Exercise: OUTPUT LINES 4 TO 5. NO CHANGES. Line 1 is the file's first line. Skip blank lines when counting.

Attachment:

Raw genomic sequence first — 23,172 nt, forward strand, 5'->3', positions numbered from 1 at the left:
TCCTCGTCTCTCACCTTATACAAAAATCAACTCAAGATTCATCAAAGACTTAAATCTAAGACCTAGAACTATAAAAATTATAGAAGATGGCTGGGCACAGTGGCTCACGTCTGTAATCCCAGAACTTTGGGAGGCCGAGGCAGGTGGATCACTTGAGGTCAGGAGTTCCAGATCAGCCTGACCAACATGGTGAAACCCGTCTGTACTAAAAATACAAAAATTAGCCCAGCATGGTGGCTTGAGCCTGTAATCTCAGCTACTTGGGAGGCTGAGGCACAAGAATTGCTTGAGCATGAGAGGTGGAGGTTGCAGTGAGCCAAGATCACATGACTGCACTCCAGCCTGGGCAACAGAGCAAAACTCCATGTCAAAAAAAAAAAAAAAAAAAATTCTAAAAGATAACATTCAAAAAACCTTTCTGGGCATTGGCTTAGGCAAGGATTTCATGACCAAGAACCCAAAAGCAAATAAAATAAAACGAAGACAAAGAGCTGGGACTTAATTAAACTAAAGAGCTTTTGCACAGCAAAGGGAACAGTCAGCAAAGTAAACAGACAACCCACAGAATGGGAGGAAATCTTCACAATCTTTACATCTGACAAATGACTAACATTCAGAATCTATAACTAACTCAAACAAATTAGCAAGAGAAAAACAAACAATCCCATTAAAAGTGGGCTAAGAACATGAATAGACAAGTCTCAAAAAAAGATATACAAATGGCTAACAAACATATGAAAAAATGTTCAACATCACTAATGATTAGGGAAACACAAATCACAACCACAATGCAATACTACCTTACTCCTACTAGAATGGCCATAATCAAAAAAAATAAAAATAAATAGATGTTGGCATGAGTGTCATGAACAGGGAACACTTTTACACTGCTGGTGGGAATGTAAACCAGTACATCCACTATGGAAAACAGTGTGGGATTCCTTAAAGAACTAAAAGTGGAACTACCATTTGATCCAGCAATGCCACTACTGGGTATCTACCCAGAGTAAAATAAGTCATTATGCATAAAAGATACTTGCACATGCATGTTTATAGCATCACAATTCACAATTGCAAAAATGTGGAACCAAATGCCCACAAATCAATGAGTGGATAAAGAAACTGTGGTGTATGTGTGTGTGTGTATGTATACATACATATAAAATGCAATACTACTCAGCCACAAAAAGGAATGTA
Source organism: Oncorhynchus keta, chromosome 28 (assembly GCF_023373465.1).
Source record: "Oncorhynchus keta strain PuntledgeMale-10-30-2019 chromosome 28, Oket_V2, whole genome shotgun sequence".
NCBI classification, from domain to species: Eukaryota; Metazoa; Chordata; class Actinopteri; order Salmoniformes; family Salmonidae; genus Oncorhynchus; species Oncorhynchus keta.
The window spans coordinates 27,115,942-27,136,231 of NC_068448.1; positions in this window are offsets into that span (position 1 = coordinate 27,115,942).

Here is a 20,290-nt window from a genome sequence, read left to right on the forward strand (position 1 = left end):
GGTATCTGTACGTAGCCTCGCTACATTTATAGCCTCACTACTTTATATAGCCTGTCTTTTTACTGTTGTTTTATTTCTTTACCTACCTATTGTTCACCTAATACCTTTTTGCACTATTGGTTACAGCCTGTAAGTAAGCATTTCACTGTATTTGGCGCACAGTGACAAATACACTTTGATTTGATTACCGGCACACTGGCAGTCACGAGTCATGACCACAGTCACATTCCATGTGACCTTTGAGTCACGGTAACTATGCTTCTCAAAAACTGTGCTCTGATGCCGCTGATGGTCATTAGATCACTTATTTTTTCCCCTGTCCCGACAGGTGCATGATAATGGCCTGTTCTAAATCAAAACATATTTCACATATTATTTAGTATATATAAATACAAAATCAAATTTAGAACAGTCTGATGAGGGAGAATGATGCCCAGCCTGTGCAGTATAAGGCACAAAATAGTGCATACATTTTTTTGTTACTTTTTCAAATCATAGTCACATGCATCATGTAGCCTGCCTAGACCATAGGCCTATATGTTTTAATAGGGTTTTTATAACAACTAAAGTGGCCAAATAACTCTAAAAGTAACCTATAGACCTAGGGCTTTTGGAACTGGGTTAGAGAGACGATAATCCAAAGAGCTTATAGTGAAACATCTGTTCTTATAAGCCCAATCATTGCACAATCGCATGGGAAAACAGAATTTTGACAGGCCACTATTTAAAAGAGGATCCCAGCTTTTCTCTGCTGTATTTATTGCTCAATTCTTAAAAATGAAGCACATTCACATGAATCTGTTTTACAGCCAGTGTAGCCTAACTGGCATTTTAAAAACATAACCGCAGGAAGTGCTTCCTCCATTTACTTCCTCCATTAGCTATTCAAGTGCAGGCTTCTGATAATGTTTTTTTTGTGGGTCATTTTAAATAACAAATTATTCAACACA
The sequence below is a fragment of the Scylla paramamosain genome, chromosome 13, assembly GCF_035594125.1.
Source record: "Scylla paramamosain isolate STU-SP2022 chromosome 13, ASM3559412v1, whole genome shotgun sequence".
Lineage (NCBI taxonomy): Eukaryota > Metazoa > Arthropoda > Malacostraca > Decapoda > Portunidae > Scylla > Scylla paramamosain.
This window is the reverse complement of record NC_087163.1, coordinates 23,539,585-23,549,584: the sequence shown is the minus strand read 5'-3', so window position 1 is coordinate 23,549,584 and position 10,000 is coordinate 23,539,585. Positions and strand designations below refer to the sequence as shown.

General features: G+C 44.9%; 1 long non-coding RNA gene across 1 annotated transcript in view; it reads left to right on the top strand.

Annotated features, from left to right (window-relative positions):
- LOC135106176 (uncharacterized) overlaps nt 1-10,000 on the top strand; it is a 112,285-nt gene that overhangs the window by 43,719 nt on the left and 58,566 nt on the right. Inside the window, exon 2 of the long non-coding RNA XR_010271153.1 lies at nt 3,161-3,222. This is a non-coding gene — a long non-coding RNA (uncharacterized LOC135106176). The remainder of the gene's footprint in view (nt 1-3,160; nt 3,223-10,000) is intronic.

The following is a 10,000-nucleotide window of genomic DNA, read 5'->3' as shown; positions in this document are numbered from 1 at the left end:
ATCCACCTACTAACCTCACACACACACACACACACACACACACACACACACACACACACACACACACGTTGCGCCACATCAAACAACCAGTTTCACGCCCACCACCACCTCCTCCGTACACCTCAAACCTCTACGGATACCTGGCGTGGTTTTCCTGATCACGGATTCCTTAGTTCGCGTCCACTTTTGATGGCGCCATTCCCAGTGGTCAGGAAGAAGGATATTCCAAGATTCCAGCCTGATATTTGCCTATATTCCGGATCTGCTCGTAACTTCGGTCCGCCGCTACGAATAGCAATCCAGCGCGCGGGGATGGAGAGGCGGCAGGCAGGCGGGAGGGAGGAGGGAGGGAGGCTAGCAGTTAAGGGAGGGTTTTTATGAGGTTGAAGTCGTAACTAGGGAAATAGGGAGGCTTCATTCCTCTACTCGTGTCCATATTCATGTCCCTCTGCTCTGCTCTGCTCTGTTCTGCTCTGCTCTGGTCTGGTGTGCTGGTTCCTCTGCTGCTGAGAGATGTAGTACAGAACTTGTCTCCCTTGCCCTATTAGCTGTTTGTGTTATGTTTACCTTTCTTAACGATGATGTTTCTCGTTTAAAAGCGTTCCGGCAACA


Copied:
Source record: "Oncorhynchus keta strain PuntledgeMale-10-30-2019 chromosome 28, Oket_V2, whole genome shotgun sequence".
NCBI classification, from domain to species: Eukaryota; Metazoa; Chordata; class Actinopteri; order Salmoniformes; family Salmonidae; genus Oncorhynchus; species Oncorhynchus keta.